the assembly of patterns only a few nanocrystals wide, and was drawn this
way for the sake of clarity. In fact, the written domains were actually a few
microns (10
2
–10
3
particles! wide.
3666 J. Appl. Phys., Vol. 84, No. 7, 1 October 1998 Vossmeyer
et al.
Downloaded 19 May 2006 to 131.215.225.175. Redistribution subject to AIP license or copyright, see http://jap.aip.org/jap/copyright.jsp

gated by UV/Vis absorption and/or fluorescence spectros-
copy.
III. RESULTS AND DISCUSSION
A. Preparation of photosensitive glass and Si/SiO
2
substrates
Under the conditions we chose to functionalize glass and
Si/SiO
2
substrates with amino groups it was found that the
trialkoxysilane 3-aminopropyltriethoxysilane polymerized
and precipitated on the substrate. The use of the dialkoxysi-
lane 3-aminopropylmethydiethoxysilane and the monoalkox-
ysilane 3-aminopropyldimethylethoxysilane usually re-
sulted in substrate surfaces that were totally transparent and
could not be distinguished from untreated slides by eye.
Sometimes, however, parts of the slides showed a white pre-
cipitate when the dialkoxysilane was used, and these slides
were discarded. Even the best slides, when probed by SEM,
were often characterized by a small amount of submicron
particulate matter on the substrate. This matter apparently
originated from the surface-functionalization step. As mea-
sured by the efficiency of particle binding, the dialkoxysi-
lanes generated a higher coverage of amino sites than the
monoalkoxysilanes, and were used for most of the experi-
ments discussed here.
Although NVOCCl reacts readily and in high yield
with primary amines in ~basic! solution, we could not react
NVOCCl with surface-bound amino groups. Therefore, we
first reacted NVOCCl with the amino group of glycine and
then coupled NVOCGLY to the surface-bound amino
groups to prepare the photosensitive substrates.
B. Lithographic fabrication of patterned nanoparticle
arrays
The procedure is illustrated in Fig. 1. Irradiation of the
photosensitive substrates through a mask in the near UV re-
sulted in patterns of deprotected and protected amino groups
of the surface bound glycine. This pattern could be devel-
oped with fluorescent markers. If deprotection was done in
air, the defined pattern was barely discernable by fluores-
cence microscopy. A higher yield of free-amino groups was
achieved by wetting the substrate with a solution of semicar-
bazide hydrochloride in methanol or butylamine in toluene
for the photodeprotection step. The solvates were added as
scavengers for an aldehyde by-product that is presumably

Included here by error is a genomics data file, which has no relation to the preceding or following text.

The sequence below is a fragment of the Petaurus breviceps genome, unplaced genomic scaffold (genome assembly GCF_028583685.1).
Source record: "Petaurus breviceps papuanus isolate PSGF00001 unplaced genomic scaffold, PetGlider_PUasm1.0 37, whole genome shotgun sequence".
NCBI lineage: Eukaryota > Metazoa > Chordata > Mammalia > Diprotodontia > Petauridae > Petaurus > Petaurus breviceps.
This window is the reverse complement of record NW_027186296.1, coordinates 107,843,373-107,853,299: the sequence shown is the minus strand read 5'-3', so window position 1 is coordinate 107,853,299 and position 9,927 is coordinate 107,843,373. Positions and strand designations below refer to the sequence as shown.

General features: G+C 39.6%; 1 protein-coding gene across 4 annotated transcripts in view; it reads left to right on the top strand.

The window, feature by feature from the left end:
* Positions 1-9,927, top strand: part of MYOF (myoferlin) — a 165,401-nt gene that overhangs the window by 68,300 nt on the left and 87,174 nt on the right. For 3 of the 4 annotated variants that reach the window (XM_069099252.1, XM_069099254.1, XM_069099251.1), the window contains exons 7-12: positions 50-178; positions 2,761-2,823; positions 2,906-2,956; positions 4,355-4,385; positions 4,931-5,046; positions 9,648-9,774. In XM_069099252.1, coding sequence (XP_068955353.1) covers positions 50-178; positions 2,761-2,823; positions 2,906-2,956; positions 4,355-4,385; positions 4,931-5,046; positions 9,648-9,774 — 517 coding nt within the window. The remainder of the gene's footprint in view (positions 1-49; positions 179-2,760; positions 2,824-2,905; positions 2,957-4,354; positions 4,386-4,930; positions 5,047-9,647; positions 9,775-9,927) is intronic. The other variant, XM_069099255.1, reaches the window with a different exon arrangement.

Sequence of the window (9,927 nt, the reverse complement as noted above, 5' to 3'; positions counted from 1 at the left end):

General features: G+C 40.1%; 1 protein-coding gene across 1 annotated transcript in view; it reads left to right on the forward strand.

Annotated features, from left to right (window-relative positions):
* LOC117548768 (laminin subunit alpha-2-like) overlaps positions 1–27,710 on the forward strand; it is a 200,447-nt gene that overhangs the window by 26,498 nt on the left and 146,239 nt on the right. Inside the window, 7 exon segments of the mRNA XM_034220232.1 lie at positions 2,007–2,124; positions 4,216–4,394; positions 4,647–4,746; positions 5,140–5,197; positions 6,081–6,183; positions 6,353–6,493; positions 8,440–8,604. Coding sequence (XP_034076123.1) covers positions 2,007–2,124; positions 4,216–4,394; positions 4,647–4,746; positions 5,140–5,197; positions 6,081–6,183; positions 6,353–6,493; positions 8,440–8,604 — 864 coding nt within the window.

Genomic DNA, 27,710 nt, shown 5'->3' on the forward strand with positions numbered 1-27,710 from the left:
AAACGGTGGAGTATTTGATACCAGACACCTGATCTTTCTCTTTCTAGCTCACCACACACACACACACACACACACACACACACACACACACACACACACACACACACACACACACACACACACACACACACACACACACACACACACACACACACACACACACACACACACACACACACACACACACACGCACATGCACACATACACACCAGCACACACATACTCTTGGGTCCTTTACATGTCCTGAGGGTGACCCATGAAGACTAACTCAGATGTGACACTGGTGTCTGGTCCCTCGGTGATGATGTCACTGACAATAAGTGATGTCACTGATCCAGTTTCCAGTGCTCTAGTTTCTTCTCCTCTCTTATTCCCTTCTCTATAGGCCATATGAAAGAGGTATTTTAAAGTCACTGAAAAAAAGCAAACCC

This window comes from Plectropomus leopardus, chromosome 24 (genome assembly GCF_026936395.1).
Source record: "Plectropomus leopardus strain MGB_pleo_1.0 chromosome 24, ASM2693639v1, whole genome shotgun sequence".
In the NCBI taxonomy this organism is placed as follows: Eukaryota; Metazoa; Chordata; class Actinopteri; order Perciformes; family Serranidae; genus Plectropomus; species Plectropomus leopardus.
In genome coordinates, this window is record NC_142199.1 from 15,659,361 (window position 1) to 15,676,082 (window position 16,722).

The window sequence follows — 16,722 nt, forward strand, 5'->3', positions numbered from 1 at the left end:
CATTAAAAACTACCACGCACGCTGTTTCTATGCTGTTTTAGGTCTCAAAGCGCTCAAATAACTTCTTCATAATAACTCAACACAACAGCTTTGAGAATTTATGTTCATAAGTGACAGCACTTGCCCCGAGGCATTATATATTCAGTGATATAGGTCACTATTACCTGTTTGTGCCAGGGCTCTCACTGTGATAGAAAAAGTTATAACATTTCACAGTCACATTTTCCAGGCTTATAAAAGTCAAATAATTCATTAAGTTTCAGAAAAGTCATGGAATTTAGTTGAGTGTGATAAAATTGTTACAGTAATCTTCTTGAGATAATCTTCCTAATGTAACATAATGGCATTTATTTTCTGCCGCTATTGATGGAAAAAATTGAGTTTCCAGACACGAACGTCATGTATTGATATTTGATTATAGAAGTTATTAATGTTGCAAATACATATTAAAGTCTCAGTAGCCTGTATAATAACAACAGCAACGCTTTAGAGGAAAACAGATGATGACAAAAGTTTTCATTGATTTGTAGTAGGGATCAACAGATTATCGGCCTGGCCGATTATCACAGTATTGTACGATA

formed during the photodeprotection step,
18
and which might
rereact with the free-amino groups.
When the NH
2
/NVOC-patterned substrates were dipped
into NC colloidal solutions, the NCs preferentially as-
sembled on photodeprotected areas, thus undergoing a ligand
exchange with the substrate-bound amino groups. By step-
wise repetition of the deprotection and assembly process,
micropatterns consisting of different particle arrays could be
prepared. In Fig. 3, three examples of binary particle assem-
blies are shown, including Au- and strongly luminescent
CdSe/CdS-core/shell NCs on a glass substrate, and Pt- and
CdSe/CdS-core/shell NCs on a Si/SiO
2
substrate. The
reflection-mode micrograph @Fig. 3~A!# only reveals stripes
of the Au NCs, which absorb much more strongly than the
semiconductor NCs. In contrast, the semiconductor NCs ap-
pear as bright stripes in the fluorescence micrograph @Fig.
3~B!#, while the strongly absorbing Au NCs appear as dark
stripes. For the SEM micrograph @Fig. 3~C!#, both the Pt NCs
~vertical lines! and the semiconductor NCs ~horizontal lines!
appear with similar contrast.
In order to investigate the selectivity of the method we
prepared macroscopic patterns that could be analyzed by
fluorescence spectroscopy. As shown in Fig. 2, we first ex-
posed a half-photodeprotected glass slide to a solution of
RNCs ~step 1!. The fluorescence intensities measured on this
particular slide indicated a greater than 10/1 selectivity ratio.
In other experiments, this selectivity ratio ranged from 100/1
to 8/1. The binding selectivity of the NCs depended on the
FIG. 2. Scheme for the preparation of macroscopic patterns for spectros-
copy. First, half of a glass slide is photodeprotected to produce a substrate
with amine interactions on one half, and NVOC on the other. Step 1: The
slide is immersed into a solution of red-luminescent particles ~RNCs!, cre-
ating the pattern as shown. Step 2: The remainder of the slide is photodepro-
tected, and the slide is immersed into a solution of yellow-luminescent par-